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Russian opposition leader confirms prison move

June 15, 2022 GMT
FILE - Russian opposition leader Alexei Navalny appears on a video link from prison provided by the Russian Federal Penitentiary Service at Moscow City Court, Tuesday, May 24, 2022. Allies of imprisoned opposition politician Alexei Navalny say the Kremlin critic is missing from the prison where he has been serving his time. Most likely he is being transferred to another prison, his close associates say, but in Russia prison transfers take days, if not weeks, and are shrouded in secrecy, prompting concerns about Navalny's safety. (AP Photo/Alexander Zemlianichenko, File)
FILE - Russian opposition leader Alexei Navalny appears on a video link from prison provided by the Russian Federal Penitentiary Service at Moscow City Court, Tuesday, May 24, 2022. Allies of imprisoned opposition politician Alexei Navalny say the Kremlin critic is missing from the prison where he has been serving his time. Most likely he is being transferred to another prison, his close associates say, but in Russia prison transfers take days, if not weeks, and are shrouded in secrecy, prompting concerns about Navalny's safety. (AP Photo/Alexander Zemlianichenko, File)
FILE - Russian opposition leader Alexei Navalny appears on a video link from prison provided by the Russian Federal Penitentiary Service at Moscow City Court, Tuesday, May 24, 2022. Allies of imprisoned opposition politician Alexei Navalny say the Kremlin critic is missing from the prison where he has been serving his time. Most likely he is being transferred to another prison, his close associates say, but in Russia prison transfers take days, if not weeks, and are shrouded in secrecy, prompting concerns about Navalny's safety. (AP Photo/Alexander Zemlianichenko, File)
FILE - Russian opposition leader Alexei Navalny appears on a video link from prison provided by the Russian Federal Penitentiary Service at Moscow City Court, Tuesday, May 24, 2022. Allies of imprisoned opposition politician Alexei Navalny say the Kremlin critic is missing from the prison where he has been serving his time. Most likely he is being transferred to another prison, his close associates say, but in Russia prison transfers take days, if not weeks, and are shrouded in secrecy, prompting concerns about Navalny's safety. (AP Photo/Alexander Zemlianichenko, File)
FILE - Russian opposition leader Alexei Navalny appears on a video link from prison provided by the Russian Federal Penitentiary Service at Moscow City Court, Tuesday, May 24, 2022. Allies of imprisoned opposition politician Alexei Navalny say the Kremlin critic is missing from the prison where he has been serving his time. Most likely he is being transferred to another prison, his close associates say, but in Russia prison transfers take days, if not weeks, and are shrouded in secrecy, prompting concerns about Navalny's safety. (AP Photo/Alexander Zemlianichenko, File)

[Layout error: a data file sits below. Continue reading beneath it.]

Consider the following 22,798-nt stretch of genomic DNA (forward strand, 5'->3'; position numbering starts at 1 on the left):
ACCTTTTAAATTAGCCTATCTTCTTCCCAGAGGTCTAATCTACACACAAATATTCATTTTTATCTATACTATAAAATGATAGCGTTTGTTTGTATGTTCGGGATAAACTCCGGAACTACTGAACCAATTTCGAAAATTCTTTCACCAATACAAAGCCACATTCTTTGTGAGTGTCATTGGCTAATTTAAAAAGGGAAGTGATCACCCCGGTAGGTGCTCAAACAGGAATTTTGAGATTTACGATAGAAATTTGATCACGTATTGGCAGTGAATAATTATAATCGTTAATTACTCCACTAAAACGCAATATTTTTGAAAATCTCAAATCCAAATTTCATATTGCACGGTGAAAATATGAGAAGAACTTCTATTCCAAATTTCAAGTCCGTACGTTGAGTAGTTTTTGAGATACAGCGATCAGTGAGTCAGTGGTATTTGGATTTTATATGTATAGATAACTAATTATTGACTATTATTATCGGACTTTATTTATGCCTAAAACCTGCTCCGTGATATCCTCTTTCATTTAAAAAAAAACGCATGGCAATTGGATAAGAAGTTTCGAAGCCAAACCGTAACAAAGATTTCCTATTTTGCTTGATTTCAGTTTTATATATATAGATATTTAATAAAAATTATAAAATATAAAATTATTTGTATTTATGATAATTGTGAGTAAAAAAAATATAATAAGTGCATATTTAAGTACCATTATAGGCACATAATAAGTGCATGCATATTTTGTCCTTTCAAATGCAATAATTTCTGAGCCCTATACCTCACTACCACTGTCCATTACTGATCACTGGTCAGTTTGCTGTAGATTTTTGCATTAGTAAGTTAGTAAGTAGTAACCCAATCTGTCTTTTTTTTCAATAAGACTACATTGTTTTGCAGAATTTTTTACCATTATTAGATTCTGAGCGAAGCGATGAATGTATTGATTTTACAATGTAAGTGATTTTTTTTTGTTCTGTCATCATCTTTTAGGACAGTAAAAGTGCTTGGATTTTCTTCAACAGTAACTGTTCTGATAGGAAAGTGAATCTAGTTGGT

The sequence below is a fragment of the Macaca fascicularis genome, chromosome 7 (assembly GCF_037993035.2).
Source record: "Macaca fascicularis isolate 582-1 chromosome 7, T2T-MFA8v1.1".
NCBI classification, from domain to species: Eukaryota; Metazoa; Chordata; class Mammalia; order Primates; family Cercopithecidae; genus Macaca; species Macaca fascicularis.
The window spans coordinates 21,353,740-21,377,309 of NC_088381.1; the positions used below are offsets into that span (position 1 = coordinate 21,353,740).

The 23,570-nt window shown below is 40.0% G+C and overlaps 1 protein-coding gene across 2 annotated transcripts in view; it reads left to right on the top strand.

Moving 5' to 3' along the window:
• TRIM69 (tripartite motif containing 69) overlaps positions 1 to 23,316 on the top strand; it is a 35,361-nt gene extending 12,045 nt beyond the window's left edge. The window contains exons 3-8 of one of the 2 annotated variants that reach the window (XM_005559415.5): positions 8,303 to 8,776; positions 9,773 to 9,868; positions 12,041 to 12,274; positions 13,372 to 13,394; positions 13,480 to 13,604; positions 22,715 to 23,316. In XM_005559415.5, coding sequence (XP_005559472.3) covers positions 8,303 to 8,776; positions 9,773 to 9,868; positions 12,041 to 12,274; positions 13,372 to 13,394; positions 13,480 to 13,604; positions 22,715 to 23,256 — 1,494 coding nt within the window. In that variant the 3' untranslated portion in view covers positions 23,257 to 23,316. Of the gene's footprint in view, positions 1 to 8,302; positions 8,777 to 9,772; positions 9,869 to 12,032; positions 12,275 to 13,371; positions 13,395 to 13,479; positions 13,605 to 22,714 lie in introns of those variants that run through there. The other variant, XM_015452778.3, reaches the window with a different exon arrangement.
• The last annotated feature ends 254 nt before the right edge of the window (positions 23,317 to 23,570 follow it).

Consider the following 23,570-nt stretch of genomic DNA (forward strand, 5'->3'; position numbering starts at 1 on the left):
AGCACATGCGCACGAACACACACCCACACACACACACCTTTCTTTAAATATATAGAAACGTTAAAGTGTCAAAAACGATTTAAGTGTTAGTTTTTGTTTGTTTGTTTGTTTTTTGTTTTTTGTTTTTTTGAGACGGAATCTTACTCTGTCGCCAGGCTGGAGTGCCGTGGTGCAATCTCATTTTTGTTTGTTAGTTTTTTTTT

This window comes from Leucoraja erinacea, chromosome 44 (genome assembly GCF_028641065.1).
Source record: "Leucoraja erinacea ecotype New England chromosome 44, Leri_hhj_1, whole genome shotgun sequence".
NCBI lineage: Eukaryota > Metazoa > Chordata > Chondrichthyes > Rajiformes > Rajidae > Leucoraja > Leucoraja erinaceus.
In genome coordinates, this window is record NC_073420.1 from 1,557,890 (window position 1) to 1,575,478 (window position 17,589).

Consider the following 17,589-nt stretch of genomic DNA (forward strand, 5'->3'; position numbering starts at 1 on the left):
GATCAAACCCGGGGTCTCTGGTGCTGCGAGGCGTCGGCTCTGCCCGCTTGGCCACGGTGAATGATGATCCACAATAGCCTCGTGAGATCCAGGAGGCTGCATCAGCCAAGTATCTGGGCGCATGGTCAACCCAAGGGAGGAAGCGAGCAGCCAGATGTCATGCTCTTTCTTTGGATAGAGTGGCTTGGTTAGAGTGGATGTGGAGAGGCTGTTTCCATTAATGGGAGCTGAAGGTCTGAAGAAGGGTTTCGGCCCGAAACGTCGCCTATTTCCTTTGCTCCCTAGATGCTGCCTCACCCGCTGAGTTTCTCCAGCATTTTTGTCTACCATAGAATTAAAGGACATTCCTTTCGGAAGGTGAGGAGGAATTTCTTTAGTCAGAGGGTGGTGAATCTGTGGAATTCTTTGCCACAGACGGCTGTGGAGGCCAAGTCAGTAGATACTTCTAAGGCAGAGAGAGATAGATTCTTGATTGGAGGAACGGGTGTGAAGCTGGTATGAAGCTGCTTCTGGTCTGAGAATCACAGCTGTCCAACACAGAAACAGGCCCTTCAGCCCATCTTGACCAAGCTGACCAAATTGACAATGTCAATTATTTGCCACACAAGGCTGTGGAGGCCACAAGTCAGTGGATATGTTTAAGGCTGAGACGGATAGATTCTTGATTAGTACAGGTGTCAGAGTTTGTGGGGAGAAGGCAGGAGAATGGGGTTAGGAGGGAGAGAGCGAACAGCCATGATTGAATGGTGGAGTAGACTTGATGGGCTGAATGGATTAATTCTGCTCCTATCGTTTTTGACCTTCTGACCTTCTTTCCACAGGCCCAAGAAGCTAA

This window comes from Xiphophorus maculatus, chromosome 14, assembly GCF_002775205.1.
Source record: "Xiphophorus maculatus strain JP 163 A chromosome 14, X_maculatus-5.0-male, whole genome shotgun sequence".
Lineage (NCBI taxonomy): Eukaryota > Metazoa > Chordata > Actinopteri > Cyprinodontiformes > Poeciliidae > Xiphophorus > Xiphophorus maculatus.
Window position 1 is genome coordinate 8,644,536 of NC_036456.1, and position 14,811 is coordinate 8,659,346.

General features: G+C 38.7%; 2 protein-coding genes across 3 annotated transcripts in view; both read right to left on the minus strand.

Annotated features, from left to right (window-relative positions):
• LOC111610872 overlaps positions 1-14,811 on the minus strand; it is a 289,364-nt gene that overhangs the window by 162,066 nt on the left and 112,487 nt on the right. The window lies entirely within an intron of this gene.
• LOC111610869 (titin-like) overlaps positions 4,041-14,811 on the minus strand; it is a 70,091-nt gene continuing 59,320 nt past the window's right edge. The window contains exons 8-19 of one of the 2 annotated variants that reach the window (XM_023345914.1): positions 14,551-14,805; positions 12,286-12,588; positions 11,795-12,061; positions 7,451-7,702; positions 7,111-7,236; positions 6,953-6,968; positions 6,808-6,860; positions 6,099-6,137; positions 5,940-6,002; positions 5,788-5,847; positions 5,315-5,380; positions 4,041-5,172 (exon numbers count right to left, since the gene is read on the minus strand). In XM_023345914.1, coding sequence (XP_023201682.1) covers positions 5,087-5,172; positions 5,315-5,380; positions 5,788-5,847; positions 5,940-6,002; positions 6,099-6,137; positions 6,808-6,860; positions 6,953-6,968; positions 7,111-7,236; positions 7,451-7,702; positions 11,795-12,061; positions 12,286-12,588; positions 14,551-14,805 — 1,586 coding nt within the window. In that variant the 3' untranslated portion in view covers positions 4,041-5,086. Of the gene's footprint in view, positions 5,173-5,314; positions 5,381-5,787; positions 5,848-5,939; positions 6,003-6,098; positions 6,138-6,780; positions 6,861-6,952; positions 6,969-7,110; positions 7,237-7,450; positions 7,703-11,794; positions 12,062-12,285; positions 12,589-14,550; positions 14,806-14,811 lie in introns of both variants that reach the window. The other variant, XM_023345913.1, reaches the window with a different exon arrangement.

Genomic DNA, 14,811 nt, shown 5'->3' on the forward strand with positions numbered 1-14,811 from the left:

MOSCOW (AP) — Opposition politician Alexei Navalny confirmed Wednesday that he was transferred to another prison and in quarantine.

Navalny wrote on the Telegram messaging app that he was moved to the maximum security IK-6 prison in the Vladimir region village of Melekhovo, about 250 kilometers (155 miles) east of Moscow.

Navalny, the most determined political foe of Russian President Vladimir Putin, previously was held at the IK-2 penal colony in the Vladimir region. The facility in the town of Pokrov stands out among Russian penitentiaries for its especially strict inmate routines, which include standing at attention for hours. IK-6 is located about 150 kilometers to its east.

“My space travel continues,” Navalny wrote Wednesday. “I’ve moved from ship to ship.”

He said he was confined in a “strict regime” and in quarantine, but didn’t say why or what his conditions were.

Navalny was arrested in January 2021 upon returning from Germany, where he had been recuperating from nerve-agent poisoning he blamed on the Kremlin. He received a 2½-year sentence for allegedly violating the conditions of his parole while outside Russia.

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In March, Navalny was sentenced to nine years in prison on charges of fraud and contempt of court, allegations he rejected as a politically motivated attempt by Russian authoirties to keep him behind bars for as long as possible.

The new conviction was part of a Kremlin crackdown on Navalny’s supporters, other opposition activists and independent journalists that appeared aimed at stifling dissent.

Navalny’s close associates have faced criminal charges and many have left Russia. Russian authorities shut down his group’s political infrastructure — an anti-corruption foundation and a nationwide network of offices — by labeling it as an extremist organization.